# Comet Bernardinelli-Bernstein; could it be a "planet-killer" and what could prevent it from getting close to us?

The huge "mega" comet C/2014 UN271 (Bernardinelli–Bernstein) 80 miles wide is coming towards Earth from the edge of our Solar System.

It is supposed to only get to the middle of our Solar System . What is preventing it from coming farther? Would it be the gravity of Saturn? Why can other comets come farther than this one?

If it did approach Earth, would the size of this comet make it a potential "planet killer"?

• 1. "What is preventing it from coming farther?" You may find your answer here: astronomy.stackexchange.com/questions/44626/… 2. You are asking too many questions in one post, try limiting to one. 3. Give appropriate title, just mentioning the comet's name is not helping. 4. Why did you split the tag-name? I believe it should be one [Bernardinelli-Bernstein] Apr 14, 2022 at 2:10
• Peter - if you can edit this post to one good question I will remove my close vote. Apr 15, 2022 at 14:04

Objects in space follow the laws of gravity. Since the sun is by far the biggest object in the solar system, nearly all objects (except moons) are in elliptical orbits around the sun.

There are believed to be many ice-rock bodies in orbit around the sun at great distance. This is called the Oort cloud. Most of these objects will never come near the sun, their orbits are a long way from the sun.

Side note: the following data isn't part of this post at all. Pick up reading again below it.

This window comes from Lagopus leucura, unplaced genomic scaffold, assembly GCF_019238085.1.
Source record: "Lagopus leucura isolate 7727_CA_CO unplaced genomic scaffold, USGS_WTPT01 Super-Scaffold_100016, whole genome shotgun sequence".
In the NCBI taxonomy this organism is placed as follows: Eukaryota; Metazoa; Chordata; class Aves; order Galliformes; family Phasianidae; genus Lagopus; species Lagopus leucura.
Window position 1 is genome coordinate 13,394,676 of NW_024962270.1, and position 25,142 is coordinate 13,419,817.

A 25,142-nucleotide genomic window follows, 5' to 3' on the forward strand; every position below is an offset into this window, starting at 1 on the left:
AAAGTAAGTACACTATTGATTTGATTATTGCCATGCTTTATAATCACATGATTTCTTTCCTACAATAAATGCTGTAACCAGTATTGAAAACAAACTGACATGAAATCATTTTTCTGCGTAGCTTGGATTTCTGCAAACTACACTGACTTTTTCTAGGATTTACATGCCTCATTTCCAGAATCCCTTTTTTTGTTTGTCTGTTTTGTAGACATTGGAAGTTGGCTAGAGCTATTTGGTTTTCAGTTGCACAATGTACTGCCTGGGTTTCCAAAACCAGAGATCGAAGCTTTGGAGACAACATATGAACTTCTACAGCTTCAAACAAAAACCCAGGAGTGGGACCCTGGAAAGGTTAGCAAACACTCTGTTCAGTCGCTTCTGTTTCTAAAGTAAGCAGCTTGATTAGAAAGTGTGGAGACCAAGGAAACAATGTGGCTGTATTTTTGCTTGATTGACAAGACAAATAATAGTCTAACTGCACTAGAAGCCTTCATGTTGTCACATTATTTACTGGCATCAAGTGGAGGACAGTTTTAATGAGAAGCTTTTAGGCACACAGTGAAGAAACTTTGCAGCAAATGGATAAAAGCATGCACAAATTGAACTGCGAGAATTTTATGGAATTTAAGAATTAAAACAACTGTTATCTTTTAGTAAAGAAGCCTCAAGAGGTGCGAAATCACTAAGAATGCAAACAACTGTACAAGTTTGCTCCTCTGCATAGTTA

But sometimes these objects can be perturbed. Oort cloud objects are so far from the sun that they move at about 100m/s (compared to the Earth which moves at 30000 m/s around the sun) So a small change in velocity can make a big change in orbit. If the speed is increased by 50 m/s the comet will leave the solar system. If the speed is decreased by 100 m/s the comet will start to fall directly into the sun.

Each time a star passes by the sun, the comets will get a random push of about ±1m/s. But these comets are moving so slowly that many stars will pass by the sun before the comet has moved significantly. This is like a random walk, eventually some comets will end up on orbits that will bring them down to the orbit of Neptune, some will end up on orbits that come down to the orbit of Saturn, and some will end up on orbits that come right down into the inner solar system.

However we just don't see many comets that are on orbits that only reach to Neptune. Comets are mostly small and dark. We only see those comets that come right into the inner solar system, warm up, and develop bright coma and tails.

This comet is an exception. It is so big that we can spot it even when it is far far away. It is on an orbit that will take it about as close as Saturn. Its orbit won't be significantly changed by the gravity of Saturn or any other planet. There are lots of other comets that have this kind of orbit, but most are never spotted because they are too faint.

There is no standard definition of "Planet Killer", but if a comet of this size were to hit Earth, it would be devastating. It is far larger than the impact that finished off the dinosaurs.

So the comet won't get closer than the middle of the solar system just because that is the orbit it happens to be on. But there's nothing preventing a similar sized body from coming closer.

This image from the Wikipedia entry will probably explain it best. It's closest approach to the Sun is simply due to the properties of its orbit, just like all of the planets.

• Image is from Wikipedia, though I included that link to begin with, but I've edited it to include it. Apr 14, 2022 at 23:22